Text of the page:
How Do You Maximize Return While Minimizing Risk?

Time and Risk.

The Psychology of Risk.

How Much Risk Should You Take?

Chapter 12: Fixed Income (Peter B. Coffin, President, Breckinridge Capital Advisors).

Municipal Market Inefficiencies.

Portfolio Construction.

Duration—A Portfolio’s Sensitivity to Changes in Interest Rates.

Ladders versus Barbells.

Credit Quality and Default Risk.

Ratings and Bond Insurance.

Pre-Refunded/Escrowed Municipal Bonds.

High-Yield Municipal Bonds.

Premium versus Discount Bonds.

Call (Early Redemption).

Conclusion.

Chapter 13: Global Investing (Lindsey A. Richardson, Principal, State Street Global Advisors).

Theoretical Benefits of Non-U.S. Investing.

Forces of Globalization.

American Depository Receipts versus Local Stocks.

Diversification and Returns.

Opportunity Set.

Global Mandates.

Currency.

Selecting Managers.

Conclusion.

Chapter 14: Real Estate (Nicholas Bienstock, Managing Partner, Savanna Partners; with Laura Corwin Burkhart, Founder, Slate Capital).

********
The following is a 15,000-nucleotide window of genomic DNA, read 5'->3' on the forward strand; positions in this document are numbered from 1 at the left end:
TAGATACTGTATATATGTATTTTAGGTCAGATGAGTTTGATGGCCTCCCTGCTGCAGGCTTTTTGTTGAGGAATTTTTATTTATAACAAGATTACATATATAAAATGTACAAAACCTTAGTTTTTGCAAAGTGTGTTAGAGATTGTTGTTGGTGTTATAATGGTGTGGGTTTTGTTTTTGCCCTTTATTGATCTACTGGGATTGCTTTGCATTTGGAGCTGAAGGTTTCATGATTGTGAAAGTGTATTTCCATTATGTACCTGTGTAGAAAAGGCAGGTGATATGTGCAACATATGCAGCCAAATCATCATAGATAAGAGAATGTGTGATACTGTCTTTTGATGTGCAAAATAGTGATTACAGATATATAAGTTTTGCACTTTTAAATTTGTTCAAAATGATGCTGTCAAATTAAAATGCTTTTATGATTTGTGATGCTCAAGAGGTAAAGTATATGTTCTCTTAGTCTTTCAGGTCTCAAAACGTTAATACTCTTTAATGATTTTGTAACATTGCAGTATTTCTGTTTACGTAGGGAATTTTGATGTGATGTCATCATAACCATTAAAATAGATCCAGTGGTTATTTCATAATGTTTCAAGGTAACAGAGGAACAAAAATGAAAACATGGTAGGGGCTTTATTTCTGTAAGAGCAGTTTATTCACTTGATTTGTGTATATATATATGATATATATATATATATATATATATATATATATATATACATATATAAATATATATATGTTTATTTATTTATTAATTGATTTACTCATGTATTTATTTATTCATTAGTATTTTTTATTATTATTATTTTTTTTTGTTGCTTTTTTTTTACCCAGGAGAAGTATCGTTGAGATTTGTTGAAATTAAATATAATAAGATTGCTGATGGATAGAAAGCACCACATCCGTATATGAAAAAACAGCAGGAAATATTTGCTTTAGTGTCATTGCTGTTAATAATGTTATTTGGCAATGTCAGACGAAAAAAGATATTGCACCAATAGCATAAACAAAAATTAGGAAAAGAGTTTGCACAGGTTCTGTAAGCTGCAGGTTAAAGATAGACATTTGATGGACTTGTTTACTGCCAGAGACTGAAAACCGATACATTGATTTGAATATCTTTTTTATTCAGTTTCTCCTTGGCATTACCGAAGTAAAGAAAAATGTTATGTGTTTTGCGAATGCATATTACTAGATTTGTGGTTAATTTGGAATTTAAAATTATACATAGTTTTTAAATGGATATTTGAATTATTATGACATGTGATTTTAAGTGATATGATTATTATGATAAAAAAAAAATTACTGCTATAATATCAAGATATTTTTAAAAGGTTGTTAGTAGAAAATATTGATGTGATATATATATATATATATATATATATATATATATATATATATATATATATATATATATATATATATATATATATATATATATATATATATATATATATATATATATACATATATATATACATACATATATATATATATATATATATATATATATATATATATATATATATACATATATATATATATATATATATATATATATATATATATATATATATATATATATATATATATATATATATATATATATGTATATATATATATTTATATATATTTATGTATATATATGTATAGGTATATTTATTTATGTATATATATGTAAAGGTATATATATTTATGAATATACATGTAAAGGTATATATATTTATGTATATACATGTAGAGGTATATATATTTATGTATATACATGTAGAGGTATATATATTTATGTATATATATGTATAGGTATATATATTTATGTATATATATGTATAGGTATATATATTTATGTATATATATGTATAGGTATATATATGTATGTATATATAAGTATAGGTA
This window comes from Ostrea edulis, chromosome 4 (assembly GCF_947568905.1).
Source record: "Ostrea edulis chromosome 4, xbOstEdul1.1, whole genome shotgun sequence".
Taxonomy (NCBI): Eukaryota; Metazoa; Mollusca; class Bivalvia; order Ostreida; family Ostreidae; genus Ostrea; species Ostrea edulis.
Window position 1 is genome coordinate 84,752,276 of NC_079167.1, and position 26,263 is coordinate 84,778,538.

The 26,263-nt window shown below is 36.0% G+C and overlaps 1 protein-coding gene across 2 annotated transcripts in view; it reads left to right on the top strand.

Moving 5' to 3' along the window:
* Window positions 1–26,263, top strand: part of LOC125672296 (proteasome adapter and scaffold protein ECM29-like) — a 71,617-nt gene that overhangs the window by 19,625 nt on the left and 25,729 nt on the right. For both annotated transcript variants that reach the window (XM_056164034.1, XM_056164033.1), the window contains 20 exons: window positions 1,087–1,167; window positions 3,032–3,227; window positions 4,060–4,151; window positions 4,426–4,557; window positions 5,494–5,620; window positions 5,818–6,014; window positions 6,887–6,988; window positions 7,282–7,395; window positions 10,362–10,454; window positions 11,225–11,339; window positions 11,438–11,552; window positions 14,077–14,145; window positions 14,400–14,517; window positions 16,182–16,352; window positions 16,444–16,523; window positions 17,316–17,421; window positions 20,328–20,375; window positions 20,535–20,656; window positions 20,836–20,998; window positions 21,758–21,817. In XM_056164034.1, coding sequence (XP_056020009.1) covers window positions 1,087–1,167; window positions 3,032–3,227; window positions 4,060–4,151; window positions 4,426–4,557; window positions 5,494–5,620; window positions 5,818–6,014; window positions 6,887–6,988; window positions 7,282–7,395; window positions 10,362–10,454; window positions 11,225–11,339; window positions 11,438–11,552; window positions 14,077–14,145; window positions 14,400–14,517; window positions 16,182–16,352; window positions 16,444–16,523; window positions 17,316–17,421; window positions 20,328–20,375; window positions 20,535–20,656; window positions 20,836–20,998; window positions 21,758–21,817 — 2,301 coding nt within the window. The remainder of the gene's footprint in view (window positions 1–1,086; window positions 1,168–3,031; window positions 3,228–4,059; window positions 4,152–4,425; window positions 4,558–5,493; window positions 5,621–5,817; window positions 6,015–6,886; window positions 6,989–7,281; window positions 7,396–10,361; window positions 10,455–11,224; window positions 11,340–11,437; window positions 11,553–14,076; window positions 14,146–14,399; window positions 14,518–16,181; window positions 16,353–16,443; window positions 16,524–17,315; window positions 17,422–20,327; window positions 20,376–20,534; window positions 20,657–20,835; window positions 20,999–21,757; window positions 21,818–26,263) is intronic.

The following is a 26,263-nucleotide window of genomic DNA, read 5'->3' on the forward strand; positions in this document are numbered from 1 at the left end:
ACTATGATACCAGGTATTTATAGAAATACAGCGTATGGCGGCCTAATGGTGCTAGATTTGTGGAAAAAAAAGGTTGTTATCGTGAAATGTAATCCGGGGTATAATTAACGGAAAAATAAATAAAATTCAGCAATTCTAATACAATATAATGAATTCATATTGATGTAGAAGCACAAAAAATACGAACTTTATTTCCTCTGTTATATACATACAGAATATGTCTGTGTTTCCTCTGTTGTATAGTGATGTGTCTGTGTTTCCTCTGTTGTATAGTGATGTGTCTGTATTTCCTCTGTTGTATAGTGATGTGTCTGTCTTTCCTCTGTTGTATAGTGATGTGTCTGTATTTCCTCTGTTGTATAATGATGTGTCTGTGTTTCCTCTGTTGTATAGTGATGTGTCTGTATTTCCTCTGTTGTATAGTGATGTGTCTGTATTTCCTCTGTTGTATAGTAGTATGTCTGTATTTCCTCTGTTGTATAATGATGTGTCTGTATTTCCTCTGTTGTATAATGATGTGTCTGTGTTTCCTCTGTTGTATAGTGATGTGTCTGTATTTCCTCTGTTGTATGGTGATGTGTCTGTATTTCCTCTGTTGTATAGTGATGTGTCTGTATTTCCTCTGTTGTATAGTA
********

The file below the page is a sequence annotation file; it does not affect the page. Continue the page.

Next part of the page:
Why Invest in Real Estate?

Real Estate Asset Classes.

Real Estate Investment Options.

Conclusion.

Chapter 15: Private Equity (Sallie Shuping Russell, General Partner, Intersouth Partners).

Types of Private Equity Investments.

Who Will Invest My Money?

Common Terms and Conditions.

Portfolio Example.

Conclusion.

Chapter 16: Hedge Funds (DeFred G. Folts III, President, Mettowee Capital Advisors).

Industry Characteristics and Background.

Different Types of Hedge Fund Strategies.

Risk-Adjusted Rates of Return Among Hedge Fund Strategies.

Variability of Returns Among Hedge Fund Strategies.

Why Invest in Hedge Funds?

How to Think About Incorporating Hedge Funds into a Portfolio.

How to Invest in Hedge Funds: Funds of Funds versus Individual Managers.

What to Look for in a Hedge Fund Manager.

Conclusion.

Chapter 17: Performance (Robert E. Phillips, Ph.D., President, R.E. Phillips Systems).